There are several lossy aspects of the JPEG algorithm. The main one is quantization of high-order Fourier coefficients, and a more minor one is downsampling the color components.
JPEG compression of a black and white image (we deal with color images later on) is composed of four main steps:
- Divide the image into $8 \times 8$ blocks.
- Perform a two-dimensional Fourier transform on each block (specifically, apply the discrete cosine transform).
- Quantize each of the Fourier coefficients.
- Encode the Fourier coefficients using Huffman coding.
In addition, the DC component (the average of each block) is encoded differentially (with reference to the previous block). The lossy aspect here is the quantization, specified by a quantization matrix. Higher order coefficients are quantized more heavily, and the coefficients were originally chosen experimentally (though in principle they can be optimized for each image, since they are stored in the JPEG file). The quality parameter mainly affects the quantization matrix.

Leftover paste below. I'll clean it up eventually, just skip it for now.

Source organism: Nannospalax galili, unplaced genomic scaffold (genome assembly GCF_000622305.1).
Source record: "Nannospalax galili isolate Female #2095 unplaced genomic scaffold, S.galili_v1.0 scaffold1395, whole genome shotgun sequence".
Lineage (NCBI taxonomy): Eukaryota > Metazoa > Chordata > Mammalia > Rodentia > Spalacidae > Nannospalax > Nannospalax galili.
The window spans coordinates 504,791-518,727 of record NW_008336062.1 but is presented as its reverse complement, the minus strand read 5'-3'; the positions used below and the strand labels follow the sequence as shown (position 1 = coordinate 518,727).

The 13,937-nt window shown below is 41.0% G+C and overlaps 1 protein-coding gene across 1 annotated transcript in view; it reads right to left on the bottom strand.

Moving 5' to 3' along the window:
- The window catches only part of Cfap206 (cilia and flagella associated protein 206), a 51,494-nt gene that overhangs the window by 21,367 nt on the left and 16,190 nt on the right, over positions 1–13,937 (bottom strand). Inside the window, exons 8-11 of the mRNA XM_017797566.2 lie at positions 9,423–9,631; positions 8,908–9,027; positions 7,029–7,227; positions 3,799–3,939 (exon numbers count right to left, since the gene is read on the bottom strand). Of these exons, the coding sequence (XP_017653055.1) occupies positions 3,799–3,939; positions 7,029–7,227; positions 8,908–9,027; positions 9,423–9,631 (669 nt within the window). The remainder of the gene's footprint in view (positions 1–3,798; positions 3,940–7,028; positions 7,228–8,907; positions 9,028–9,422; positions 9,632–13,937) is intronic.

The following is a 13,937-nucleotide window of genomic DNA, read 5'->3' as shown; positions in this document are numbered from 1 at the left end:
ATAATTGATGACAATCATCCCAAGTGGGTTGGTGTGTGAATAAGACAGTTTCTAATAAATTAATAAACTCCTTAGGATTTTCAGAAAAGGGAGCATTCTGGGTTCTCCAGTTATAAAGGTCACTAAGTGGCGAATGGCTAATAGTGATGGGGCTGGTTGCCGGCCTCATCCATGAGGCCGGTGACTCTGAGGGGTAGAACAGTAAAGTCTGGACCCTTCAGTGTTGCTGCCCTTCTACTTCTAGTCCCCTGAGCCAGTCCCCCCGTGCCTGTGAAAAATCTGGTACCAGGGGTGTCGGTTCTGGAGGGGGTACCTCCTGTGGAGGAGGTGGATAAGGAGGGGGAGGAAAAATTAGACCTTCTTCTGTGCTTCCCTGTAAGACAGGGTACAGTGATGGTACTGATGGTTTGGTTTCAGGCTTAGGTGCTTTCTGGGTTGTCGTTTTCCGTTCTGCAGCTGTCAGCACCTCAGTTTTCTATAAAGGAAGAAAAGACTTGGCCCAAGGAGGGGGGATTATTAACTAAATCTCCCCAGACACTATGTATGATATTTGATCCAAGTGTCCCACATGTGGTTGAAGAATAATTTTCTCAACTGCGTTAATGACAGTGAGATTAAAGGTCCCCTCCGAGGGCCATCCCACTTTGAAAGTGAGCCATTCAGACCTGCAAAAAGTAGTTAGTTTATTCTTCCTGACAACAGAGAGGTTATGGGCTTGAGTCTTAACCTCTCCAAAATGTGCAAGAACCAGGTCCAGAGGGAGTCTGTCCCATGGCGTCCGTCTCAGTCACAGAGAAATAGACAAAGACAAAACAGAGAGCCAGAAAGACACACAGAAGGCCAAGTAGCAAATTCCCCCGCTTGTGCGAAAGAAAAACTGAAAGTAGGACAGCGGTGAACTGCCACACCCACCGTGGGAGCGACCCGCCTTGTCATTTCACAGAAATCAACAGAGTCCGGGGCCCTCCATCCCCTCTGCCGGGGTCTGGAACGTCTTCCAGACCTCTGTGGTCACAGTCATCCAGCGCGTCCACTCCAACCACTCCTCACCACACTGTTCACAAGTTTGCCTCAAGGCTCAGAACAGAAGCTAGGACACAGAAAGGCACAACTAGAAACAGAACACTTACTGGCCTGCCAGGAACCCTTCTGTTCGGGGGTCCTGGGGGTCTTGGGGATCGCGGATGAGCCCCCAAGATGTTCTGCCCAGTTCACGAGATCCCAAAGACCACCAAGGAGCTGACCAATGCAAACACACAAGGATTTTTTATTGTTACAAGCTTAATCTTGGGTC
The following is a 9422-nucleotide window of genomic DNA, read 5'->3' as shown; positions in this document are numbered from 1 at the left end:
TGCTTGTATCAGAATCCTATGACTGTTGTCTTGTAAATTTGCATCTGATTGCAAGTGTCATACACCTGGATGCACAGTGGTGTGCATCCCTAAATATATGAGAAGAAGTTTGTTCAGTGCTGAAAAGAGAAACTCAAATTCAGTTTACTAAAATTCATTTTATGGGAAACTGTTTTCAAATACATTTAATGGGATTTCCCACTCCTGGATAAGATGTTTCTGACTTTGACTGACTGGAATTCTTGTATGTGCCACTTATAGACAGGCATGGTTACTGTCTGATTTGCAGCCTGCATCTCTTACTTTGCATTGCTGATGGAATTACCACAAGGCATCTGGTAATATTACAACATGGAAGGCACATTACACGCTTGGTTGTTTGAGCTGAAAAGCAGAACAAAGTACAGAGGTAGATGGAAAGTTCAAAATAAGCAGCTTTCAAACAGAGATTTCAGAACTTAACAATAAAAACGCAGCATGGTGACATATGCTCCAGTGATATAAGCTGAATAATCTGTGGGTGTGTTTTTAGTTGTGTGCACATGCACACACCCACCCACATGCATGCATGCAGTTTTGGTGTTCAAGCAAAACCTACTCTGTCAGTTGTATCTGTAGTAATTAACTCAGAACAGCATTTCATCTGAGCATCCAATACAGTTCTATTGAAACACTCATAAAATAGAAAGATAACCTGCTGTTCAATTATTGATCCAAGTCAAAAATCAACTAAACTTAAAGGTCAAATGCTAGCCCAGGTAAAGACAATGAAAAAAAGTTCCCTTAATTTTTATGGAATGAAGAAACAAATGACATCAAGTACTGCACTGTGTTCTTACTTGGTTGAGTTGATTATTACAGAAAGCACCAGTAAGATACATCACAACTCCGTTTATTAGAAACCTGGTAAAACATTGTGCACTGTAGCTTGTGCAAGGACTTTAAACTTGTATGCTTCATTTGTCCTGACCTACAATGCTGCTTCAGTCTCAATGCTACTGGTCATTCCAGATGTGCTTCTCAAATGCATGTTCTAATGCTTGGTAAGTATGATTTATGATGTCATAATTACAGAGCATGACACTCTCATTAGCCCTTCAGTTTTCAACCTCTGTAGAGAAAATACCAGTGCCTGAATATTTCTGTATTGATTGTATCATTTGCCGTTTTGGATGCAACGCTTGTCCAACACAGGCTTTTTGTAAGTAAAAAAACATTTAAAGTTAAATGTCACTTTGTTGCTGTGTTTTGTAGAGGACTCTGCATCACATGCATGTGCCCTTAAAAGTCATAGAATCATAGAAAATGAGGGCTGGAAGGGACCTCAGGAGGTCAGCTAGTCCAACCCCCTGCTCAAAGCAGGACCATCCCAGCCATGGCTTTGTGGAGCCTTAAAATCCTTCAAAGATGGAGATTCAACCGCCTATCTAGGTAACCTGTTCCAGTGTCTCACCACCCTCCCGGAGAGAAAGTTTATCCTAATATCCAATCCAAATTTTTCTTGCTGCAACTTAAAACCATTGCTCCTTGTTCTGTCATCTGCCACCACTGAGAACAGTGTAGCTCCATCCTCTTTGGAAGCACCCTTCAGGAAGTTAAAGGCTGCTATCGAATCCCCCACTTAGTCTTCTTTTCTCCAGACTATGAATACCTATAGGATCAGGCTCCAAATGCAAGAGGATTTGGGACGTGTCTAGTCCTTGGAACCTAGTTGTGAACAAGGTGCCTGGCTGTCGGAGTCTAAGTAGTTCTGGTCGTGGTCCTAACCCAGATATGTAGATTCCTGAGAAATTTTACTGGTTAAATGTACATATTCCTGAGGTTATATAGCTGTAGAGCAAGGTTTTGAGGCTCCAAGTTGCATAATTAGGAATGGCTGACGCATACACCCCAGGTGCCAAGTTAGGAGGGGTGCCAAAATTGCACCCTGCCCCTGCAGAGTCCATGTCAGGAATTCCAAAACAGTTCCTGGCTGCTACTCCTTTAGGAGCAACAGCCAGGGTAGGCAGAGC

Color images are encoded by first moving into the YCbCr color space (similar to television's YPbPr), in which Y is the saturation components, and Cb and Cr are the color components. The latter two components are downsampled by a factor of 2 in the horizontal dimension (this is the most common choice, though others are possible), since the human visual system is less sensitive to this kind of data. Each of the color components is then encoded as a black and white image, using two different quantization matrix, one for the Y component, the other for the Cb and Cr components. The latter matrix quantizes more heavily.